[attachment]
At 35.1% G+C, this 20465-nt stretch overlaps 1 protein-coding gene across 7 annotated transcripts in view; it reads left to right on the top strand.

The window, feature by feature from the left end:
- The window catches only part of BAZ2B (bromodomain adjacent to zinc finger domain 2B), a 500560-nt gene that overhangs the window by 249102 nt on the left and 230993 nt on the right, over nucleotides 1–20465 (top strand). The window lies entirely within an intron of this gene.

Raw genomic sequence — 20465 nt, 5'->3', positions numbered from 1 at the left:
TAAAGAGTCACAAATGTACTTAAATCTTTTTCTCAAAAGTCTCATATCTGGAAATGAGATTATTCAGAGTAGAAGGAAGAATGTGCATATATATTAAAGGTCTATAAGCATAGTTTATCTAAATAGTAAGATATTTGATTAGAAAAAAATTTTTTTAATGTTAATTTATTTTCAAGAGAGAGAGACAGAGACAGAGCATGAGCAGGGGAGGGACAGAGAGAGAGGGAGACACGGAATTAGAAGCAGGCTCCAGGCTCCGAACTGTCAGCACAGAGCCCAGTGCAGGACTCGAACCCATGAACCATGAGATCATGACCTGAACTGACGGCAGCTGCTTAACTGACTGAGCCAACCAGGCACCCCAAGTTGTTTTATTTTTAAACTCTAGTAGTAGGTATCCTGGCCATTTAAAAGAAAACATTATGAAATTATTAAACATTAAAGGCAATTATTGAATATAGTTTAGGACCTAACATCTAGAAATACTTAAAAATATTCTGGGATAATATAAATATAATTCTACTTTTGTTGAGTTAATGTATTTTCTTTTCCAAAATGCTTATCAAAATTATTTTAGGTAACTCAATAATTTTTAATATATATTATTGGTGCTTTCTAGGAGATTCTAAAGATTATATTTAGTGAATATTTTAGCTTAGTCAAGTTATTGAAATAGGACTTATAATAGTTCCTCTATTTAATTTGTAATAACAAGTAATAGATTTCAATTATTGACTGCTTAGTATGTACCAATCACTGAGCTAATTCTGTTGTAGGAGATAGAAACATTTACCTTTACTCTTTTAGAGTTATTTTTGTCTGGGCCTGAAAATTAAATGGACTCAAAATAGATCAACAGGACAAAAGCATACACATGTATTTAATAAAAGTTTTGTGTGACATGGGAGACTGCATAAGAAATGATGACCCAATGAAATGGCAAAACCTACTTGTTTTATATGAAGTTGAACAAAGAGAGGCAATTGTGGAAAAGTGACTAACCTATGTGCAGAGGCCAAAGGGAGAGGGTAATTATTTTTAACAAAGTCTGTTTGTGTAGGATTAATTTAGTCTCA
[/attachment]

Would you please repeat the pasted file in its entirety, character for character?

At 35.1% G+C, this 20465-nt stretch overlaps 1 protein-coding gene across 7 annotated transcripts in view; it reads left to right on the top strand.

The window, feature by feature from the left end:
- The window catches only part of BAZ2B (bromodomain adjacent to zinc finger domain 2B), a 500560-nt gene that overhangs the window by 249102 nt on the left and 230993 nt on the right, over nucleotides 1–20465 (top strand). The window lies entirely within an intron of this gene.

Raw genomic sequence — 20465 nt, 5'->3', positions numbered from 1 at the left:
TAAAGAGTCACAAATGTACTTAAATCTTTTTCTCAAAAGTCTCATATCTGGAAATGAGATTATTCAGAGTAGAAGGAAGAATGTGCATATATATTAAAGGTCTATAAGCATAGTTTATCTAAATAGTAAGATATTTGATTAGAAAAAAATTTTTTTAATGTTAATTTATTTTCAAGAGAGAGAGACAGAGACAGAGCATGAGCAGGGGAGGGACAGAGAGAGAGGGAGACACGGAATTAGAAGCAGGCTCCAGGCTCCGAACTGTCAGCACAGAGCCCAGTGCAGGACTCGAACCCATGAACCATGAGATCATGACCTGAACTGACGGCAGCTGCTTAACTGACTGAGCCAACCAGGCACCCCAAGTTGTTTTATTTTTAAACTCTAGTAGTAGGTATCCTGGCCATTTAAAAGAAAACATTATGAAATTATTAAACATTAAAGGCAATTATTGAATATAGTTTAGGACCTAACATCTAGAAATACTTAAAAATATTCTGGGATAATATAAATATAATTCTACTTTTGTTGAGTTAATGTATTTTCTTTTCCAAAATGCTTATCAAAATTATTTTAGGTAACTCAATAATTTTTAATATATATTATTGGTGCTTTCTAGGAGATTCTAAAGATTATATTTAGTGAATATTTTAGCTTAGTCAAGTTATTGAAATAGGACTTATAATAGTTCCTCTATTTAATTTGTAATAACAAGTAATAGATTTCAATTATTGACTGCTTAGTATGTACCAATCACTGAGCTAATTCTGTTGTAGGAGATAGAAACATTTACCTTTACTCTTTTAGAGTTATTTTTGTCTGGGCCTGAAAATTAAATGGACTCAAAATAGATCAACAGGACAAAAGCATACACATGTATTTAATAAAAGTTTTGTGTGACATGGGAGACTGCATAAGAAATGATGACCCAATGAAATGGCAAAACCTACTTGTTTTATATGAAGTTGAACAAAGAGAGGCAATTGTGGAAAAGTGACTAACCTATGTGCAGAGGCCAAAGGGAGAGGGTAATTATTTTTAACAAAGTCTGTTTGTGTAGGATTAATTTAGTCTCA